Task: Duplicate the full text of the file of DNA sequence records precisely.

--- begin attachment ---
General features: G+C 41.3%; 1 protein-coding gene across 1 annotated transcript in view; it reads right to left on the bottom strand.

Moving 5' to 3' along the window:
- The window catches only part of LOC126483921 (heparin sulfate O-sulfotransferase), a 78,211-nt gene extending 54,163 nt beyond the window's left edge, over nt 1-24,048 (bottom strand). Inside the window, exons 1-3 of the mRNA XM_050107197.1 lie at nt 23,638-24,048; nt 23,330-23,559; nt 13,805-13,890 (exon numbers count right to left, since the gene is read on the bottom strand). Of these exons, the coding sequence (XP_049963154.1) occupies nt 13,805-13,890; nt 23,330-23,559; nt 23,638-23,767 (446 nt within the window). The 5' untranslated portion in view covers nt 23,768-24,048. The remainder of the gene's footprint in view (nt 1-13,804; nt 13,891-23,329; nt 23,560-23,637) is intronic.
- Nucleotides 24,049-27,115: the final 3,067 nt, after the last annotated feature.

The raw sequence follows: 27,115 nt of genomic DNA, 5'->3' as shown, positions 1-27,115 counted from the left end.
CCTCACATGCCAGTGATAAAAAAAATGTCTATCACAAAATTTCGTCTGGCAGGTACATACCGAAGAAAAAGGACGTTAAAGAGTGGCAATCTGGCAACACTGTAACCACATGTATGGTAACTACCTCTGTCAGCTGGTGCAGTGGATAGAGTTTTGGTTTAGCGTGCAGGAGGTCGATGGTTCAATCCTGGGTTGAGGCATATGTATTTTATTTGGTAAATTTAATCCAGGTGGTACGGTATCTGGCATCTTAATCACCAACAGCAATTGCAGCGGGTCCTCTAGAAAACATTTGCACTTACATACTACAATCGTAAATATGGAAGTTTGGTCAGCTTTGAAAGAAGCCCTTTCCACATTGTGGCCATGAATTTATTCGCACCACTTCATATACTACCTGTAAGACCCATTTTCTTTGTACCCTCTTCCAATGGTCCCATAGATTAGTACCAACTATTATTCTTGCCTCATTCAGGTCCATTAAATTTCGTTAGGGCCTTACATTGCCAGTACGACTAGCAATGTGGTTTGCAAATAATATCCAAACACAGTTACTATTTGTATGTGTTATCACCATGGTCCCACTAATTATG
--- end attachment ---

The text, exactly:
General features: G+C 41.3%; 1 protein-coding gene across 1 annotated transcript in view; it reads right to left on the bottom strand.

Moving 5' to 3' along the window:
- The window catches only part of LOC126483921 (heparin sulfate O-sulfotransferase), a 78,211-nt gene extending 54,163 nt beyond the window's left edge, over nt 1-24,048 (bottom strand). Inside the window, exons 1-3 of the mRNA XM_050107197.1 lie at nt 23,638-24,048; nt 23,330-23,559; nt 13,805-13,890 (exon numbers count right to left, since the gene is read on the bottom strand). Of these exons, the coding sequence (XP_049963154.1) occupies nt 13,805-13,890; nt 23,330-23,559; nt 23,638-23,767 (446 nt within the window). The 5' untranslated portion in view covers nt 23,768-24,048. The remainder of the gene's footprint in view (nt 1-13,804; nt 13,891-23,329; nt 23,560-23,637) is intronic.
- Nucleotides 24,049-27,115: the final 3,067 nt, after the last annotated feature.

The raw sequence follows: 27,115 nt of genomic DNA, 5'->3' as shown, positions 1-27,115 counted from the left end.
CCTCACATGCCAGTGATAAAAAAAATGTCTATCACAAAATTTCGTCTGGCAGGTACATACCGAAGAAAAAGGACGTTAAAGAGTGGCAATCTGGCAACACTGTAACCACATGTATGGTAACTACCTCTGTCAGCTGGTGCAGTGGATAGAGTTTTGGTTTAGCGTGCAGGAGGTCGATGGTTCAATCCTGGGTTGAGGCATATGTATTTTATTTGGTAAATTTAATCCAGGTGGTACGGTATCTGGCATCTTAATCACCAACAGCAATTGCAGCGGGTCCTCTAGAAAACATTTGCACTTACATACTACAATCGTAAATATGGAAGTTTGGTCAGCTTTGAAAGAAGCCCTTTCCACATTGTGGCCATGAATTTATTCGCACCACTTCATATACTACCTGTAAGACCCATTTTCTTTGTACCCTCTTCCAATGGTCCCATAGATTAGTACCAACTATTATTCTTGCCTCATTCAGGTCCATTAAATTTCGTTAGGGCCTTACATTGCCAGTACGACTAGCAATGTGGTTTGCAAATAATATCCAAACACAGTTACTATTTGTATGTGTTATCACCATGGTCCCACTAATTATG